The pound was lifted after the release of Markit's preliminary Purchasing Managers' Indexes for May which bounced from April's figures. However, the data is far from positive for many economists as Britain’s economy continued to shrink, suffering its worst contraction for the month of May. According to CBI chief economist Alpesh Paleja, May has been a “pretty awful” month for businesses.

Thursday’s release of data from IHS Markit’s PMI surveys, shows that both the manufacturing and service sectors have been shrinking as the lockdown continues, with signs that the pace of the decline is slowly easing.

The UK Composite Output Index for May was 28.9, up from 13.8 in April, the UK flash manufacturing PMI (May) 40.6, up from 32.9 and the UK services flash PMI (May) 27.8, up from 12.3. While the contraction is slower, still the readings are below 50, which indicates a slow in activity.

Chris Williamson, chief business economist at IHS Markit, explained today’s numbers:

“The UK economy remains firmly locked in an unprecedented downturn, with business activity and employment continuing to slump at alarming rates in May. Although the pace of decline has eased since April’s record collapse, May saw the second largest monthly falls in output and jobs seen over the survey’s 22-year history, the rates of decline continuing to far exceed anything seen previously. Travel and tourism firms, hotels, restaurants and producers of consumer goods such as clothing were again the hardest hit, reflecting virus containment measures, but this remains a shockingly broad-based downturn with very few companies left unscathed by the COVID-19 pandemic.”

Businesses have suffered

With businesses shut during the lockdown, activity has been low, with cancellations of orders and a drop in demand. New employment to UK firms was also low, resembling the record lows of April.

The slowdown shows the stark reality of the coronavirus impact on the economy, which is slightly different than economists’ optimism and expectations of a quick bounce back.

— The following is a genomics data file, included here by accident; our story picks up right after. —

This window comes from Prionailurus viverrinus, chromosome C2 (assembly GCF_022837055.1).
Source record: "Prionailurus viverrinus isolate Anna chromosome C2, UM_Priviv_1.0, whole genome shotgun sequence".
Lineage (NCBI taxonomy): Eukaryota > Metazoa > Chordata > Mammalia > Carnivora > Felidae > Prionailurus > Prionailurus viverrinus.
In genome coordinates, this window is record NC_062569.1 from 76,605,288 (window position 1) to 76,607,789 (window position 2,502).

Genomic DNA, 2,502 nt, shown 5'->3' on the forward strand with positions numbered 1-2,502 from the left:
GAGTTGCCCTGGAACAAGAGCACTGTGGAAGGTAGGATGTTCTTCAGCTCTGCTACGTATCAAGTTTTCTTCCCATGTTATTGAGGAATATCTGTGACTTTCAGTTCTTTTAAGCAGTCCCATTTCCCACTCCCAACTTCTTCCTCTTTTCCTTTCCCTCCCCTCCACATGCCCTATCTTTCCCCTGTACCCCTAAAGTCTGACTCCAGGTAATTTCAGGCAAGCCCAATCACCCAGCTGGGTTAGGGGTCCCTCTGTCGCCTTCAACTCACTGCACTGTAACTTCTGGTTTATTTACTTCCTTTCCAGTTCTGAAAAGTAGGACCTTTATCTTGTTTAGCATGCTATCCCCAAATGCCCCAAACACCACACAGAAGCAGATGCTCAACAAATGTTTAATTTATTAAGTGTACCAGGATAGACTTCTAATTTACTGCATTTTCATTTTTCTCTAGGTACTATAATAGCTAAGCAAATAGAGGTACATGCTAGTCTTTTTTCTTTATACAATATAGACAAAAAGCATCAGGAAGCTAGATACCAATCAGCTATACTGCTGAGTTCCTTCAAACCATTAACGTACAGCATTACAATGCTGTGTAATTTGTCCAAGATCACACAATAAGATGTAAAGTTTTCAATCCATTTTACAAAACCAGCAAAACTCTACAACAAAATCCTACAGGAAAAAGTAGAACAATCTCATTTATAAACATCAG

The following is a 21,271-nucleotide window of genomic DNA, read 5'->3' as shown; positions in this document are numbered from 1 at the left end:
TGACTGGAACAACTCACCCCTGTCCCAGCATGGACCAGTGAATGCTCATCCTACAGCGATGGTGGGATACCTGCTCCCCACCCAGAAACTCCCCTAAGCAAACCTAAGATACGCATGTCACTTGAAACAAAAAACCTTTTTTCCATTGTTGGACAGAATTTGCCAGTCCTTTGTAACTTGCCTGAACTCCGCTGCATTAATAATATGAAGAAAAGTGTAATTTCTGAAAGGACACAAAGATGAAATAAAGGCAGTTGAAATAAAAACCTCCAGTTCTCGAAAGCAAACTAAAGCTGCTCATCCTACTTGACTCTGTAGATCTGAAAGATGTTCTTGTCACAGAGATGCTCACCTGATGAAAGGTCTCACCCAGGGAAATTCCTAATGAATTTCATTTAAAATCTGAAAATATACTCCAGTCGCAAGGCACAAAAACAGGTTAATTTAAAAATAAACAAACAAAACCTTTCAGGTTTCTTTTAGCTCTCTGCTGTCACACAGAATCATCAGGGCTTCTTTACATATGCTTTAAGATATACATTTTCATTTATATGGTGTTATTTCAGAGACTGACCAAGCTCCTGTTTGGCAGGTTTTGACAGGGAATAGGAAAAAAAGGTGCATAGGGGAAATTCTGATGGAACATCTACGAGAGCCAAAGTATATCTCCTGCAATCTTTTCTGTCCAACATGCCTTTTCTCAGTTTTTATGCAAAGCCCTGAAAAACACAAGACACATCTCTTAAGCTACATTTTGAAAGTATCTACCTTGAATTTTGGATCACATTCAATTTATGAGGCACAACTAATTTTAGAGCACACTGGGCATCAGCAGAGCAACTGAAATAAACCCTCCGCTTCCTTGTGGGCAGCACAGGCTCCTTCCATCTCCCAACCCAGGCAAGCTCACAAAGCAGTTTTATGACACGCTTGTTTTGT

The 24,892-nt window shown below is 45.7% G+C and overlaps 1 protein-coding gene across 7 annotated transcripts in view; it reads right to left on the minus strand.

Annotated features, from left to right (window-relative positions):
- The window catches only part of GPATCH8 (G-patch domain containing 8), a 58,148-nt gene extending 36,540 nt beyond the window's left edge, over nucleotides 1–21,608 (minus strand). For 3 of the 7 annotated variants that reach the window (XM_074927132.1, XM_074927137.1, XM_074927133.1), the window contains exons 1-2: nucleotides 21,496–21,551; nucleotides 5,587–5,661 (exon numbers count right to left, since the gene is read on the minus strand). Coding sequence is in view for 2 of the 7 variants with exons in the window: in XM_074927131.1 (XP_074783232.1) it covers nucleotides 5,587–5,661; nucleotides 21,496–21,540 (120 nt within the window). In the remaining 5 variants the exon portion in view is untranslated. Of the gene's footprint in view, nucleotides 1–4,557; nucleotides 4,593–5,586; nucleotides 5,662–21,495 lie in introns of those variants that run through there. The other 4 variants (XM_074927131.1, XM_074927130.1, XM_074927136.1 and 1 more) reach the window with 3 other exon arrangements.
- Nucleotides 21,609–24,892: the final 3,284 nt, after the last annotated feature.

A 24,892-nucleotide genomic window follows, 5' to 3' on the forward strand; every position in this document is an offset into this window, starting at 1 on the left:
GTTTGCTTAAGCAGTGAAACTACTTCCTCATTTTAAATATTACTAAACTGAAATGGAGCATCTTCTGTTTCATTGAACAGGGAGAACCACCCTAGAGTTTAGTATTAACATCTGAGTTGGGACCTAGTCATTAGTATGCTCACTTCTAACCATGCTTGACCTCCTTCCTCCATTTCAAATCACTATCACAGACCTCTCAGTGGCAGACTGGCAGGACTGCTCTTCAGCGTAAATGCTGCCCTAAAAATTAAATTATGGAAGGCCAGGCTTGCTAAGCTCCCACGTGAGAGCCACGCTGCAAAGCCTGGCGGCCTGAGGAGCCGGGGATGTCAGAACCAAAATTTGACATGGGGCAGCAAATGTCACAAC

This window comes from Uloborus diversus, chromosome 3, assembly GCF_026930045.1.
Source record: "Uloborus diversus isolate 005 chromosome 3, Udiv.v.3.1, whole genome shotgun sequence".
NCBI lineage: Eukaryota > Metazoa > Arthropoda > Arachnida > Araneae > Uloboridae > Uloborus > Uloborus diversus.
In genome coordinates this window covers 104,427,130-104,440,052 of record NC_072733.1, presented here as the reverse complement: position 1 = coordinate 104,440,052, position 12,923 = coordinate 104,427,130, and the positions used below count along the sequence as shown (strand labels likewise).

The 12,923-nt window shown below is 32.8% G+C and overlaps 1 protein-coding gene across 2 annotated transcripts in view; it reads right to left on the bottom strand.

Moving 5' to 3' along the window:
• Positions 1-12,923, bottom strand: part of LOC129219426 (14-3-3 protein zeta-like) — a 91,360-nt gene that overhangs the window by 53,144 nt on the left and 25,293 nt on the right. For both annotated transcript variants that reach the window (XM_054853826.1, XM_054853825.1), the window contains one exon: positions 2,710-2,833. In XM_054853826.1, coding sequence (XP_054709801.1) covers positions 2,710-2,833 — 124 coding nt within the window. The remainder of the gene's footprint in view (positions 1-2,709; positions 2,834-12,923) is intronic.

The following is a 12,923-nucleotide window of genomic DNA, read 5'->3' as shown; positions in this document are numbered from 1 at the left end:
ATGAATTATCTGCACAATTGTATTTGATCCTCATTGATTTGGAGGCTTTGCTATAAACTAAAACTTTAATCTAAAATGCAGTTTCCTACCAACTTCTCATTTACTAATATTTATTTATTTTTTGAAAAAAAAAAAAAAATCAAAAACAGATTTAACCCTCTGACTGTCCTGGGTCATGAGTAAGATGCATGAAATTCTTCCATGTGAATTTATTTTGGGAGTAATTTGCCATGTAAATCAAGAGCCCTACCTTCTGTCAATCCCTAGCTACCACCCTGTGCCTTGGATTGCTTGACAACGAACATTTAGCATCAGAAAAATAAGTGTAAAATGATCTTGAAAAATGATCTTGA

For Neil Birrell, Chief Investment Officer at Premier Miton, the recovery will happen, but is still far away: “The PMI data in from the UK and Europe suggests that the outlook is improving. That is to be expected, as the surveys are taken mid-month and economies were more open than they were in mid-April. But with UK Composite PMI at 28.9, albeit up from 13.8 in April, and the Eurozone Composite PMI reading at 30.5 the outlook is still grim. Markets may well take this as a sign that the nadir has been reached, although recovery is some time off.”

Similarly, Duncan Brock, Group Director at CIPS, believes that a second wave of Covid-19 infections could slowdown recovery. He said that the easing of the lockdown does not signal a clear way towards improvement in the manufacturing and services sectors. He added: “This month saw another steep fall in overall business activity, surpassing for the third time the rates of decline seen during the global financial crisis in 2009. No new orders, premises shut down and furloughed staff unable to return to work were at the heart of the desolation as business struggled to continue with two hands tied behind their back.” Additionally, if job cuts continue and “purse strings will be drawn tightly shut and spending severely curtailed, putting further pressure on the UK economy and ensuring any recovery is many years into the future.”

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